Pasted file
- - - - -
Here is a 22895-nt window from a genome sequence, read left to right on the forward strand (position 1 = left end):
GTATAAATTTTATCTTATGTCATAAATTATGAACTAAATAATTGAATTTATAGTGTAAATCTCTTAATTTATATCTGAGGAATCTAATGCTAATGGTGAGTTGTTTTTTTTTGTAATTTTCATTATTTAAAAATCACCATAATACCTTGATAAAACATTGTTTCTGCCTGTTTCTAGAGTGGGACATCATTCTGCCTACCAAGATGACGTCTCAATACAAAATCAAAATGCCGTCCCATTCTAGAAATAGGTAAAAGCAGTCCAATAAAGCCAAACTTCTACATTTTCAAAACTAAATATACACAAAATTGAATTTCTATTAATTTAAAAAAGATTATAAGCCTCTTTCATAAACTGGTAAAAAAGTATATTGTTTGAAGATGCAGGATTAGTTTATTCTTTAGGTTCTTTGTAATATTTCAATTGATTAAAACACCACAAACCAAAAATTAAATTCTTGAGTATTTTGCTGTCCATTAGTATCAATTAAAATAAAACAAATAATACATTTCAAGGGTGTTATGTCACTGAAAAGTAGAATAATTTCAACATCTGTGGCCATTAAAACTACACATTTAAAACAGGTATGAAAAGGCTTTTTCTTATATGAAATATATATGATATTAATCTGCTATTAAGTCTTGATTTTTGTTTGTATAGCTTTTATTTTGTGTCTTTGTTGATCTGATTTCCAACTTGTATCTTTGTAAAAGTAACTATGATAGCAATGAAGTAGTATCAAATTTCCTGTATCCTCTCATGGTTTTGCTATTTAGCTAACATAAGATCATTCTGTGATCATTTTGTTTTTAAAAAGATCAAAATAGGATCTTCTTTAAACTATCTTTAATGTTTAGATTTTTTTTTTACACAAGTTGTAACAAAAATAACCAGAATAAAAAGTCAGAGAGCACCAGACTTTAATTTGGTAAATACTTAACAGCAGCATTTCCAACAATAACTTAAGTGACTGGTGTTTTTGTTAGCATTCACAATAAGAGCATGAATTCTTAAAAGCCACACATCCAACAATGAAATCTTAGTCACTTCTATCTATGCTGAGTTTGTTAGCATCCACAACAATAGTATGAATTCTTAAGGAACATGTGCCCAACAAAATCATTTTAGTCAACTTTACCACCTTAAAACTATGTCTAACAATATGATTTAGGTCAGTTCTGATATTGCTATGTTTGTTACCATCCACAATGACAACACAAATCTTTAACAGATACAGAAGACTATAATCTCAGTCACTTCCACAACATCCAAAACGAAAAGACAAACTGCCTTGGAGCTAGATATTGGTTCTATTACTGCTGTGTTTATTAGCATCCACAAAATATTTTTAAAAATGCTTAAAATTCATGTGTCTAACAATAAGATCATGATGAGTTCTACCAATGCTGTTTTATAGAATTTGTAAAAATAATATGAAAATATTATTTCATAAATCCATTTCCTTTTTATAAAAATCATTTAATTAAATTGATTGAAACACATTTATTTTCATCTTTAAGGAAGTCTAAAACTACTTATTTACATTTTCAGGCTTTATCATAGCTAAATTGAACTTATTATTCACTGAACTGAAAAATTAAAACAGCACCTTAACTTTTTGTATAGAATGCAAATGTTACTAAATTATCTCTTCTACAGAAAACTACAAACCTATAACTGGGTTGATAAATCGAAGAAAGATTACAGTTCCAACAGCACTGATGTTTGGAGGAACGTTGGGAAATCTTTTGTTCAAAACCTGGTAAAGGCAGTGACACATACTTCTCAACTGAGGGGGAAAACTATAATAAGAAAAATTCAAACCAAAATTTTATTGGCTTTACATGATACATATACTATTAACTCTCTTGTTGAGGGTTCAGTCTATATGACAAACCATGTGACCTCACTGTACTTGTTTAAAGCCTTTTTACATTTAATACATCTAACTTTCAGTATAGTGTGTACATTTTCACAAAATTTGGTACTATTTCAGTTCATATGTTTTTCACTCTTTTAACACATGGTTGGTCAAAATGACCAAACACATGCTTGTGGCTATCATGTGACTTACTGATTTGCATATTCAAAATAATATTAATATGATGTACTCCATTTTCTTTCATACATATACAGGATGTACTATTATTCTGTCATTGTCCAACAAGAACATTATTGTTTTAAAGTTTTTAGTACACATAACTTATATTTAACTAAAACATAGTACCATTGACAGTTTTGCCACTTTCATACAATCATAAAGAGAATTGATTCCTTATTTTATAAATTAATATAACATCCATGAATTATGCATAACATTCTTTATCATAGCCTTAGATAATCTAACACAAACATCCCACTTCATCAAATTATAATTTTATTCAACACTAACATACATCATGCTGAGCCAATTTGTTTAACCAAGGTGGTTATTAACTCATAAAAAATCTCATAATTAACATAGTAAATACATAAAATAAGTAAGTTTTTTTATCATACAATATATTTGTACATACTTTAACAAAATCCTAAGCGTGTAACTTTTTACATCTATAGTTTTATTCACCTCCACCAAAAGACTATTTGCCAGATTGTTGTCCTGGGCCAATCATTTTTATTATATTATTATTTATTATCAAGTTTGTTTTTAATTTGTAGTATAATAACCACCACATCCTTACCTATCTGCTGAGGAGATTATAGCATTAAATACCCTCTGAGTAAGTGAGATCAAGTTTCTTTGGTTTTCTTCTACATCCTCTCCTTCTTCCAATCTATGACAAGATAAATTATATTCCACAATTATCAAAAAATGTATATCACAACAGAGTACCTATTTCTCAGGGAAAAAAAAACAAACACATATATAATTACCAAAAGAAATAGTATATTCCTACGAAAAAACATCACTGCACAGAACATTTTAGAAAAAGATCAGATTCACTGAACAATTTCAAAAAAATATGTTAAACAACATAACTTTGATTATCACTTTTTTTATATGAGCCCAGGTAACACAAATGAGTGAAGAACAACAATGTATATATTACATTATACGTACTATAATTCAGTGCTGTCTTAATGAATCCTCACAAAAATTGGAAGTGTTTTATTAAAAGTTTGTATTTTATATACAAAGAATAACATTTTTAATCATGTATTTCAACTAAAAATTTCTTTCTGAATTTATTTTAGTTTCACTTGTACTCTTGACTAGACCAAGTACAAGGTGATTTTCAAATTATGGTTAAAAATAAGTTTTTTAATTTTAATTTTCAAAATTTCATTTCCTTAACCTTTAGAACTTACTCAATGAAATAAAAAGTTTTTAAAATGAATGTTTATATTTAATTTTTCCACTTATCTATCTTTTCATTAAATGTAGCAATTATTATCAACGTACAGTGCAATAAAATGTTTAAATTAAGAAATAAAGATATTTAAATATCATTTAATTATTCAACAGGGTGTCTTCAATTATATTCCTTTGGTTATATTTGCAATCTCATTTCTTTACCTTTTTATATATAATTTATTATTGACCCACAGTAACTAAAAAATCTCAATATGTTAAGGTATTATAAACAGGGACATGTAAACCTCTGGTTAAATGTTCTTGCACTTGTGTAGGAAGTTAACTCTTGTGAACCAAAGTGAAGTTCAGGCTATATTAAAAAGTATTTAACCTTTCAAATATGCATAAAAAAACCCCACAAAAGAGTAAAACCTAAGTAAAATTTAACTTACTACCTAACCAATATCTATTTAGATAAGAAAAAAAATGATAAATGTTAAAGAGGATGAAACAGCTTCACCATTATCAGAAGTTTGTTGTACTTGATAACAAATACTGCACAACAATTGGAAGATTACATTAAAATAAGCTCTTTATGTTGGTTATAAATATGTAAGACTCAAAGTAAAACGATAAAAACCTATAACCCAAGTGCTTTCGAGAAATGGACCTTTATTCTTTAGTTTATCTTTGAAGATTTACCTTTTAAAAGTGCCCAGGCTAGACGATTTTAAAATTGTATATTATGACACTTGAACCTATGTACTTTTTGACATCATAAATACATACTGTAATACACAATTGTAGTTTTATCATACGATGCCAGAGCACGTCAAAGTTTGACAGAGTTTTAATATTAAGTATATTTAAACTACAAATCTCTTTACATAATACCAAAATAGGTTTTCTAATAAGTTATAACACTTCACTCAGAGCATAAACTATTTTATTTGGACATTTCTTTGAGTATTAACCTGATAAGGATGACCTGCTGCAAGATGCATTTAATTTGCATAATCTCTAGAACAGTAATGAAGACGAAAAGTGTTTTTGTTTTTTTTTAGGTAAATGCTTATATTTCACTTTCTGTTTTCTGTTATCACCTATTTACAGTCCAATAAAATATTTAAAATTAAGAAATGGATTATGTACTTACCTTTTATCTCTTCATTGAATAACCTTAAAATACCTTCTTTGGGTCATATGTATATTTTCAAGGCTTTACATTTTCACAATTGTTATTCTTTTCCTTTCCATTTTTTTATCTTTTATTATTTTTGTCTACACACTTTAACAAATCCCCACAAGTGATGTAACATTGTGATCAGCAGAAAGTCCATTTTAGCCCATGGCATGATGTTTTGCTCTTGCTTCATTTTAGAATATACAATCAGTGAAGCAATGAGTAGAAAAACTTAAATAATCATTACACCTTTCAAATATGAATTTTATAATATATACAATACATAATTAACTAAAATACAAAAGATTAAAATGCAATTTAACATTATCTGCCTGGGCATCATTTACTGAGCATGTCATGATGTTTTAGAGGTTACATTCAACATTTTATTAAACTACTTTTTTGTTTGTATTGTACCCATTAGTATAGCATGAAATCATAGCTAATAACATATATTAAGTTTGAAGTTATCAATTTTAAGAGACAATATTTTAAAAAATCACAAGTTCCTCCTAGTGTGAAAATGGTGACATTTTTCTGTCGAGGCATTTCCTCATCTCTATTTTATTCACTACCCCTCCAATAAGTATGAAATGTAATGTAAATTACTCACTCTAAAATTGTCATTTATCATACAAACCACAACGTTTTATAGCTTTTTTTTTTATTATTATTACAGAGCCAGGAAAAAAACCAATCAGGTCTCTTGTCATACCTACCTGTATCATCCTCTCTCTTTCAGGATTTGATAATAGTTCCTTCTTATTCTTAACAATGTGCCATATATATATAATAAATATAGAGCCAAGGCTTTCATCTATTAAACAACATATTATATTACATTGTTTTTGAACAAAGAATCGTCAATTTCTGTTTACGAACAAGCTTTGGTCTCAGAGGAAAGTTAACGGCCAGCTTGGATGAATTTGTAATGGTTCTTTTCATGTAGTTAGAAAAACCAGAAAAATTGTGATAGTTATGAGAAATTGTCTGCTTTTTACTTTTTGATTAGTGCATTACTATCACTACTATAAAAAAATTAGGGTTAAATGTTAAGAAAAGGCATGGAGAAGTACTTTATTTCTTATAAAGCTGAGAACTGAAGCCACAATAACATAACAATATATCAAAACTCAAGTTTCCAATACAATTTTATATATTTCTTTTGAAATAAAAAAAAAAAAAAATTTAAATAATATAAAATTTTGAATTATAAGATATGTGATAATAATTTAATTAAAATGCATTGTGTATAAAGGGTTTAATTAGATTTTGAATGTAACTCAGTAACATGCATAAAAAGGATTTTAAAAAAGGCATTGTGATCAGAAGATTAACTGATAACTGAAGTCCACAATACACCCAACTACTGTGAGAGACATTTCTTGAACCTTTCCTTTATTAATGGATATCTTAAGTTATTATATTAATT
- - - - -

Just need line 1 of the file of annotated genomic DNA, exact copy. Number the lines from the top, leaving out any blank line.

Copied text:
Here is a 22895-nt window from a genome sequence, read left to right on the forward strand (position 1 = left end):